'Last French hostage' Serge Lazarevic is released by Mali Islamists – three days after botched rescue attempt for Luke Somers

France’s success in securing freedom for its captive citizens will put more pressure on US – and UK – to start negotiating with terrorists

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The Independent Online

The last French national being held hostage anywhere in the world has been released and is on his way home, President Francois Hollande has said.

Serge Lazarevic was a captive of al-Qaeda's North African branch for more than three years, after he was taken prisoner in northern Mali alongside Philippe Verdon in November 2011. The worst had been feared for  Lazarevic after Verdon was found dead in July 2013.

The French President said Lazarevic was in “relatively good health” despite his years of captivity, and that he was being transported to Niger, whose help in securing the release warranted specific thanks from Hollande.

“Our hostage Serge Lazarevic, our last hostage is free,” Hollande told reporters on Tuesday. “There are no more French hostages in any country in the world.”

At one point, there were reported to be at least 14 French nationals held hostage by Islamic militants in west and north Africa.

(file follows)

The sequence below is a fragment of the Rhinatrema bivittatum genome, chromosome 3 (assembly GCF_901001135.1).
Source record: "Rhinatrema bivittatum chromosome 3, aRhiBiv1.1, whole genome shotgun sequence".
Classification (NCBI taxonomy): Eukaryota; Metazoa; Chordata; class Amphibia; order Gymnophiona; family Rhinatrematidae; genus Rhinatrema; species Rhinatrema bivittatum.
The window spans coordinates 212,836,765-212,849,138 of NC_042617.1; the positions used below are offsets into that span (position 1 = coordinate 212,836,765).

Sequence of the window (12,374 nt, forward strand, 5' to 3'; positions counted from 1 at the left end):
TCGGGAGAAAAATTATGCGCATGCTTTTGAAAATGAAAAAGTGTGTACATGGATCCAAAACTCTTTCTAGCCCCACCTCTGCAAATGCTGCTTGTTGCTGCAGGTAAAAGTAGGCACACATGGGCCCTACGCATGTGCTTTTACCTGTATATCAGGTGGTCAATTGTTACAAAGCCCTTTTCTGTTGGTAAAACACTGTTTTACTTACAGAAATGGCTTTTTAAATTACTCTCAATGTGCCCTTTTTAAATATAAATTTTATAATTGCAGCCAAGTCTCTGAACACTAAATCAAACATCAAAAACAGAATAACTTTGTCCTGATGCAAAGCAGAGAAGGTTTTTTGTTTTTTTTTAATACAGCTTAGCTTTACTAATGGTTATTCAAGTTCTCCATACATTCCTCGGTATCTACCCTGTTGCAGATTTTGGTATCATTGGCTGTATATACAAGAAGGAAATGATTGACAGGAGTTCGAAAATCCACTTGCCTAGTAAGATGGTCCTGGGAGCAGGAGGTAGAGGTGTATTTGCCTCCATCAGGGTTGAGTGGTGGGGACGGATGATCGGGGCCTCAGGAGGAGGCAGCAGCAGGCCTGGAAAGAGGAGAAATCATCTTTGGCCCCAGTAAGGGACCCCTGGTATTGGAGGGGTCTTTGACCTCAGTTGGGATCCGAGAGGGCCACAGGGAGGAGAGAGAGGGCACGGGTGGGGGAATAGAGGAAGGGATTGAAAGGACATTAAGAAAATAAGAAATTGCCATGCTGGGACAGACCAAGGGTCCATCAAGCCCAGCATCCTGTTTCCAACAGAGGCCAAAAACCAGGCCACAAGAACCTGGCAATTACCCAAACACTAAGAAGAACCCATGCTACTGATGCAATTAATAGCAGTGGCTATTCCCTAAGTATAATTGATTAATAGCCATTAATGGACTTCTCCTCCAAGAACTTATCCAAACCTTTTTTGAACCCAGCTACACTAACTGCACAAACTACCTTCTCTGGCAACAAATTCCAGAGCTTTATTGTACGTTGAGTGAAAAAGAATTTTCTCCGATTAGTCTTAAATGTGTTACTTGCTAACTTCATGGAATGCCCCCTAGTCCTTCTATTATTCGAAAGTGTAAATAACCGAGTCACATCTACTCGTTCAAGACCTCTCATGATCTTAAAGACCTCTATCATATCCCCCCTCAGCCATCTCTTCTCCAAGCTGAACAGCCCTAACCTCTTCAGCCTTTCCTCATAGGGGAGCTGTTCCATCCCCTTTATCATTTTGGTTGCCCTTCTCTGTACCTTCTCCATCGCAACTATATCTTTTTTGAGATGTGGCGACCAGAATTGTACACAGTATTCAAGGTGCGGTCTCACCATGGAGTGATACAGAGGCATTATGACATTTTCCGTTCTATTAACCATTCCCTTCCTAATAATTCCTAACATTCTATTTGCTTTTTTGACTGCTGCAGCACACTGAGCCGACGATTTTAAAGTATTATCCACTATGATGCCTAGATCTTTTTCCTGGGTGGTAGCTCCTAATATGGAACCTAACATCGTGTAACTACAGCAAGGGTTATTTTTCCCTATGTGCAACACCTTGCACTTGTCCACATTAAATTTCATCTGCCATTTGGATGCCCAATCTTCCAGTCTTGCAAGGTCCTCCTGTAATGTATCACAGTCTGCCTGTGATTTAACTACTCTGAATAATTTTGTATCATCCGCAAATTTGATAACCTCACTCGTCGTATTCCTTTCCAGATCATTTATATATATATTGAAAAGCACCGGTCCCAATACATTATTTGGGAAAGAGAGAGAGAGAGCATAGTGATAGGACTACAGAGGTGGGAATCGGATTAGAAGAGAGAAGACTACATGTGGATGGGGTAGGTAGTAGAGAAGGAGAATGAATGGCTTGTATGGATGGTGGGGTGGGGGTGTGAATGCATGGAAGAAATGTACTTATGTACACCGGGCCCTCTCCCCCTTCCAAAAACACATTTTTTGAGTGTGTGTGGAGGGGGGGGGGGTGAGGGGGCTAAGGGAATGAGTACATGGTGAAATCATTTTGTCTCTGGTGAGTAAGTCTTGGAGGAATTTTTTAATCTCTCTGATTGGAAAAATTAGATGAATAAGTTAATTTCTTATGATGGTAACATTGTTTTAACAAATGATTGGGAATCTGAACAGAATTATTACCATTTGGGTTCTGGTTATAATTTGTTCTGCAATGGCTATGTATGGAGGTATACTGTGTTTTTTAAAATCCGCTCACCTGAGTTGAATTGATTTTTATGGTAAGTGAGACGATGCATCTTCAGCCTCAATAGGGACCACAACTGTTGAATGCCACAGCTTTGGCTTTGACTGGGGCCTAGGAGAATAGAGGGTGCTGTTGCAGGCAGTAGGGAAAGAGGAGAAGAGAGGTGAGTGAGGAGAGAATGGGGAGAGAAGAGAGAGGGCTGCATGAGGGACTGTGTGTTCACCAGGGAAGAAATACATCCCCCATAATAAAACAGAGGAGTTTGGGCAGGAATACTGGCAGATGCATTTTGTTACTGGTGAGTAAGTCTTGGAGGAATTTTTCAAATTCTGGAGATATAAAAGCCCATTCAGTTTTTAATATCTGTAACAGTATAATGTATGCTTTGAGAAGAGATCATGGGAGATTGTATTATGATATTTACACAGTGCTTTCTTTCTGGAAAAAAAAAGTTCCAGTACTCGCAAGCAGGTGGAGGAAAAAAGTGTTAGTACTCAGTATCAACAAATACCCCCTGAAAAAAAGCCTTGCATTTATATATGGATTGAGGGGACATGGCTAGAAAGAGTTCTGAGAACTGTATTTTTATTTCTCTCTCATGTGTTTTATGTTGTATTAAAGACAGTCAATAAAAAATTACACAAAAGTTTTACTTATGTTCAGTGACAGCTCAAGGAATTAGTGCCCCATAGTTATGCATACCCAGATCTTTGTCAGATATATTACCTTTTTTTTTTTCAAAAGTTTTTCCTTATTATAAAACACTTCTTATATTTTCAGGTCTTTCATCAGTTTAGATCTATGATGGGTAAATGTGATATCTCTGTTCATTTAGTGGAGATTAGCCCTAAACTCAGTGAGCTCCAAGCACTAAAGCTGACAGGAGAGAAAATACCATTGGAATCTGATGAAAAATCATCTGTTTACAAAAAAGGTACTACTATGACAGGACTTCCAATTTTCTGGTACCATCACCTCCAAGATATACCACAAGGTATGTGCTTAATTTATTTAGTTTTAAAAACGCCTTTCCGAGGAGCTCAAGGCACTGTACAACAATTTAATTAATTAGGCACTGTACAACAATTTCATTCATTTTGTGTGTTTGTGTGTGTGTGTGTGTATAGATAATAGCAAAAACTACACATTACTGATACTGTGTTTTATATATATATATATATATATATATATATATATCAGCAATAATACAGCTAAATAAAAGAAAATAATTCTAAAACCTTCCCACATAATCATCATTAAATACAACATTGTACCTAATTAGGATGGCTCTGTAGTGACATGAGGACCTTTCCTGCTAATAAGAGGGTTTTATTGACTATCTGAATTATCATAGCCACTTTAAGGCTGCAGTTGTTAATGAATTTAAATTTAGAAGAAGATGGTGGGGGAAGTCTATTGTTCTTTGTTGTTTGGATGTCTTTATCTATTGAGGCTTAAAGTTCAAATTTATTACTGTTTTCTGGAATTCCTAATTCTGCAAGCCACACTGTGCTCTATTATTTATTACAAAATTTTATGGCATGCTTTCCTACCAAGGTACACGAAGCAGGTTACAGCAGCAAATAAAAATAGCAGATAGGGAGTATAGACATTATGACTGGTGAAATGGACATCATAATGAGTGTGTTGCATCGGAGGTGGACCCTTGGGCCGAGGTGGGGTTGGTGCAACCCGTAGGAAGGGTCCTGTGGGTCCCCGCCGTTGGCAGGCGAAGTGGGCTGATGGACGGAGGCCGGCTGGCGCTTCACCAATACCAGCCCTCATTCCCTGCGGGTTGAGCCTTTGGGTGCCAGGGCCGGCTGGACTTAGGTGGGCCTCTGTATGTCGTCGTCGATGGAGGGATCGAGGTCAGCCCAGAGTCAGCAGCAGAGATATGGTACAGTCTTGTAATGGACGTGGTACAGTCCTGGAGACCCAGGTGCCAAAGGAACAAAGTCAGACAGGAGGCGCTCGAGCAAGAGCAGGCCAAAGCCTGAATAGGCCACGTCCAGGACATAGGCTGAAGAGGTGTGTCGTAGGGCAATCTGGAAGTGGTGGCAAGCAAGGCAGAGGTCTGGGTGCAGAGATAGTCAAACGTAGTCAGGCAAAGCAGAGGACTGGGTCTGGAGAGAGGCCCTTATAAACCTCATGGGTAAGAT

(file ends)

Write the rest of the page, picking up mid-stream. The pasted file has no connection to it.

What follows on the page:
The news of Lazarevic’s release comes just three days after the death of the British-born US journalist Luke Somers in a failed rescue attempt, and will put increased pressure on countries like the US and UK which refuse to negotiate with terrorists.

A security official in Mali told the Associated Press that Lazarevic's release came after negotiations to free two al-Qaeda fighters who were arrested during the abduction of the Frenchmen.

Al-Qaeda in the Islamic Maghreb took a large number of Western hostages until French intervention in January 2013, in what has proved to be a lucrative business in Mali and other Sahel countries.

While US officials have accused France of being among a number of countries who pay ransoms to terrorists, President Hollande has insisted this is not the case – although he has acknowledged his government's use of prisoner exchanges.